Some of you out there failed big time. You screwed up, and it wasn’t just a little “oopsie.” It was a major mistake. It had massive consequences, consequences that will last the rest of your life. The mistakes you’ve made affected others, ended relationships, and cost you dearly. You swore you would never __________.
But you did.
Now the results are irreversible. The damage is done. And you have the scars to prove it.
You wish it had never happened. You wish you’d never gone down that road. You wish it were just a horrible nightmare.
But it’s not.
Dear friend, I know you think all is lost. I know you feel defeated. I know you believe there is no redemption.
But there is.
Do you remember Peter? Peter, the rash one. The one who swore, too, that he would never. But he did. Over and over and over again. (Luke 22) Peter, who meant well, but failed big. Peter, whose heart wanted to do the right thing, but whose flesh won time after time. God knows Peter loved Jesus, but he just couldn’t seem to keep his mouth from getting him into trouble. He often ran ahead, always acting before thinking, it seemed. (John 13:9, Luke 22, John 18:10, Luke 24:12)
Are you feeling a bit like Peter? Have your words caused you to bite your tongue, wishing you’d kept quiet? Or have others, perhaps, told you you need to “zip your lips?” Or maybe you’ve often been accused of “leaping without looking?”
Friend, you are not alone. In fact, you (and I) are a lot like Peter.
But this is not bad news.
It doesn’t matter what “they” think. It doesn’t matter that “they” think you talk too much. It doesn’t matter that “they” think you’re too bold and impetuous.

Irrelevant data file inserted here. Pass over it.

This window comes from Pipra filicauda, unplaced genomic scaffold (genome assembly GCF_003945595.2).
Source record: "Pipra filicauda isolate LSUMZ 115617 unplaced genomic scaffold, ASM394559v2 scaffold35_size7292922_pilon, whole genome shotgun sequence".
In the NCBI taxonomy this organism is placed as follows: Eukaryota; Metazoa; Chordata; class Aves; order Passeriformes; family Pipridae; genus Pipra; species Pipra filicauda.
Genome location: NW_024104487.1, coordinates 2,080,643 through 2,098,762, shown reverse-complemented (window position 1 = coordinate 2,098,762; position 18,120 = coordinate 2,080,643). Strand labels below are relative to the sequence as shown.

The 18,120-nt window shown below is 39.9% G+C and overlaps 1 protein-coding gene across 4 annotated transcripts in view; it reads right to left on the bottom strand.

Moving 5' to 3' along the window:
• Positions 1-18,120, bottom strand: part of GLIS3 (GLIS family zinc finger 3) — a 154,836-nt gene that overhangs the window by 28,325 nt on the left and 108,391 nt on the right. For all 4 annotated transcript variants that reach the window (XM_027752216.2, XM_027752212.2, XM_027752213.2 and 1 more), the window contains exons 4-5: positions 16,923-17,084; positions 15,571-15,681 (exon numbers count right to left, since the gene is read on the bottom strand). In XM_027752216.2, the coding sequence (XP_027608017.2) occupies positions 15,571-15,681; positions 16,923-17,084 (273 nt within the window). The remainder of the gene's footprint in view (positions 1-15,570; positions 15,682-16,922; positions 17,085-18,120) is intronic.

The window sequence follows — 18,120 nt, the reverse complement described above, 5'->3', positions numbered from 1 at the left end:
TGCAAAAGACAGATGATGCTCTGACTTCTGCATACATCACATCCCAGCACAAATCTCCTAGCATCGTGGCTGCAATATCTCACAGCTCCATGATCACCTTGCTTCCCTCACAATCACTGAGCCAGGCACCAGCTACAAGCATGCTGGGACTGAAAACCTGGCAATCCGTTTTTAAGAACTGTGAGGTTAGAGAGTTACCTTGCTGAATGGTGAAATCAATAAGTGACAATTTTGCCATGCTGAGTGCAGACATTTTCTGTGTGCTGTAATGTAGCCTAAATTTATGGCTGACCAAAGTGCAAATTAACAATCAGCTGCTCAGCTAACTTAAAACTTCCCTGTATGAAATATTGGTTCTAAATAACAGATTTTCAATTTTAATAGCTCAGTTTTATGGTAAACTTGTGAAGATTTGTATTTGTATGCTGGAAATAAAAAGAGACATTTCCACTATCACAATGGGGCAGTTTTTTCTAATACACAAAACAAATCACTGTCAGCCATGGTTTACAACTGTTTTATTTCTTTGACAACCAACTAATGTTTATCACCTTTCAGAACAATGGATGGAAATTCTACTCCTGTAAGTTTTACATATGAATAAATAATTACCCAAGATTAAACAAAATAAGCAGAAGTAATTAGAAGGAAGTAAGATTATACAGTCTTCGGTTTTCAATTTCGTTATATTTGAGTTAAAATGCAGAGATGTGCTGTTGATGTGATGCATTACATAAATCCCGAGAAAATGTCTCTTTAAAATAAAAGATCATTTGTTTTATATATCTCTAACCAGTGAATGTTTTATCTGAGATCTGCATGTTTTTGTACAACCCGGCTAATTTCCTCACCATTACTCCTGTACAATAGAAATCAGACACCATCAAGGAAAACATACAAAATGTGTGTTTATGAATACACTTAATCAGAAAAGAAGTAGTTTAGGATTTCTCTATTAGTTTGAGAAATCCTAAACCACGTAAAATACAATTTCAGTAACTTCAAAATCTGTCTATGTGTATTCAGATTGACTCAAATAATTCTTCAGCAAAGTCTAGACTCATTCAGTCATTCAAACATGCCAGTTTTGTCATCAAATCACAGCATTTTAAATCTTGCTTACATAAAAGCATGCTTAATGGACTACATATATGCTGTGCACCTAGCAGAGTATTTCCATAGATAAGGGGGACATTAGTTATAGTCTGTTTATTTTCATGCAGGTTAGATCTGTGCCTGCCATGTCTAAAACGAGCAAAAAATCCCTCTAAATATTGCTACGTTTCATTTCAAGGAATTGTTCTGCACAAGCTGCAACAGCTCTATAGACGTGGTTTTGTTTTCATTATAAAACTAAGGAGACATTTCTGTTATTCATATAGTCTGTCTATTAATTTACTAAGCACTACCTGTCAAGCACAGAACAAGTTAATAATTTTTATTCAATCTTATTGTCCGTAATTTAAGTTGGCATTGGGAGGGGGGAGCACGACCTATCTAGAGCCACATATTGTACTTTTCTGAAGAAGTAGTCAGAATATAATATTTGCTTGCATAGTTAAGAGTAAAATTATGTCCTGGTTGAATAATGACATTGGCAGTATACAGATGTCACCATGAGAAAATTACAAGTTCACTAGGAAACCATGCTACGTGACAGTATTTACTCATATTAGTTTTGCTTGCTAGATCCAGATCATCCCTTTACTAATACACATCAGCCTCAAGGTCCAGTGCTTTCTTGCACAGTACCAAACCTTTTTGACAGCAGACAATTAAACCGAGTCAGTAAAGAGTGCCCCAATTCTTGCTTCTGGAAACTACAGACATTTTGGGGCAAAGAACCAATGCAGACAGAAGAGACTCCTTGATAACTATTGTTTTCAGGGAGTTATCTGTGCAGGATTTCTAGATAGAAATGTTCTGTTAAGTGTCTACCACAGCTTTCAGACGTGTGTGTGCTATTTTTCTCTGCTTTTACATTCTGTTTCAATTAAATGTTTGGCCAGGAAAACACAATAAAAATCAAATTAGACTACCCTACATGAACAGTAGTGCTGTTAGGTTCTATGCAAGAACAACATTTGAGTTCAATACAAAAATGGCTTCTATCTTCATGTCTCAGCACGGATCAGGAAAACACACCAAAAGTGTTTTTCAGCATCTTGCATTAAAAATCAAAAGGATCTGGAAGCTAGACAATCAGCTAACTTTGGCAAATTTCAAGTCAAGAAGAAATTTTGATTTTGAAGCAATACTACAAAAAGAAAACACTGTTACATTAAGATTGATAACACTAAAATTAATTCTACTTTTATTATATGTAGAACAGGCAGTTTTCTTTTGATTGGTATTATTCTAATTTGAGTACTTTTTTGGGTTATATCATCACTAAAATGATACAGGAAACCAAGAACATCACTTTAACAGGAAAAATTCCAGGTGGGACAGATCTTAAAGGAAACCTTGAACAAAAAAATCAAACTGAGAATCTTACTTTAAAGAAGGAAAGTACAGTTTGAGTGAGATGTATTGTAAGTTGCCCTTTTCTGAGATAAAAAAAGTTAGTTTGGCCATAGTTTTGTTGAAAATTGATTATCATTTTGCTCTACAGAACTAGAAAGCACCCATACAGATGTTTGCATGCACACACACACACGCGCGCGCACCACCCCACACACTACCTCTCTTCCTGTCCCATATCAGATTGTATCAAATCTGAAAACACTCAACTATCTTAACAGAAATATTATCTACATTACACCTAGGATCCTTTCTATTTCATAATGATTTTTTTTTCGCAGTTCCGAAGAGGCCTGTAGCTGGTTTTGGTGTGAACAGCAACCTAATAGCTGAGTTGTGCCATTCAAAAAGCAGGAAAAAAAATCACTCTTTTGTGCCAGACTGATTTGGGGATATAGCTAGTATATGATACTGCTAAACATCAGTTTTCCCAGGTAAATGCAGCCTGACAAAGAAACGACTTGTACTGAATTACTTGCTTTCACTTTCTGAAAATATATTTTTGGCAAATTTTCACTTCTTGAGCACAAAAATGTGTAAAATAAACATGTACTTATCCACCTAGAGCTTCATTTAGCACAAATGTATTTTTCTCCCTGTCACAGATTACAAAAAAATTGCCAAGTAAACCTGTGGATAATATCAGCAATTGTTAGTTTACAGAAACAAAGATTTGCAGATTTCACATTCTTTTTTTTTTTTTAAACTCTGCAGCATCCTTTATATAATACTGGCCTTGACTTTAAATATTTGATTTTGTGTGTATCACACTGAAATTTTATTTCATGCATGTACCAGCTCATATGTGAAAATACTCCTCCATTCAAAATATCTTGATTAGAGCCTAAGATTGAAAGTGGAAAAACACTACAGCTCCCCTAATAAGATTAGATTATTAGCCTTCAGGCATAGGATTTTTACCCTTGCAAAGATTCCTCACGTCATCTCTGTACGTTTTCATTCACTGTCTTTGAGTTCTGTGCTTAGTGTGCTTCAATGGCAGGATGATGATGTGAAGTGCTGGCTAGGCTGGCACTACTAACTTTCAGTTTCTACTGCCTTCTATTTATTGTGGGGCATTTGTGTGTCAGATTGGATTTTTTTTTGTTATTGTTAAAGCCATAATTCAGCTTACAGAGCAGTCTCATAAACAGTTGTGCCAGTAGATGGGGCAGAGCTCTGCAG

What matters is what Jesus thinks. Jesus wasn’t unaware of Peter’s shortcomings, you know. He knew everything about Peter, and He knows everything about you. He knew Peter would fail him. (Luke 22:34) He knows we will fail him, and yet He calls us, just as He called Peter.
You have a voice, the voice God gave you. You take action because action is what Jesus outfitted you with. And you have failure because it humbles you. Failure is not a sign that you should quit, Friend. Failure is your call to “not think of yourself more highly than you ought,” but to recognize where your strength comes from; that it comes not from you, but from Christ. (Rom. 12:3)
Our failures can either lock us up in despair or launch us into confidently proclaiming the power of Christ. Peter wept bitterly over his failure. (Luke 22:62) Weep over yours. Then get up like Peter, accept God’s forgiveness, and go forward. Peter, as soon as he knew Jesus was near, took off as fast as he could for him. (John 21:7) After his failure, after his disappointment and bitter recognition of his own unworthiness, Peter got back to business.
Dear Friend, you failed. It’s true. But now take the grace that’s been given you and show others what Christ has done for you. Be the Peter He calls you to be. Remember that your confidence isn’t in you, but in Jesus. He will build His church, your failures and all.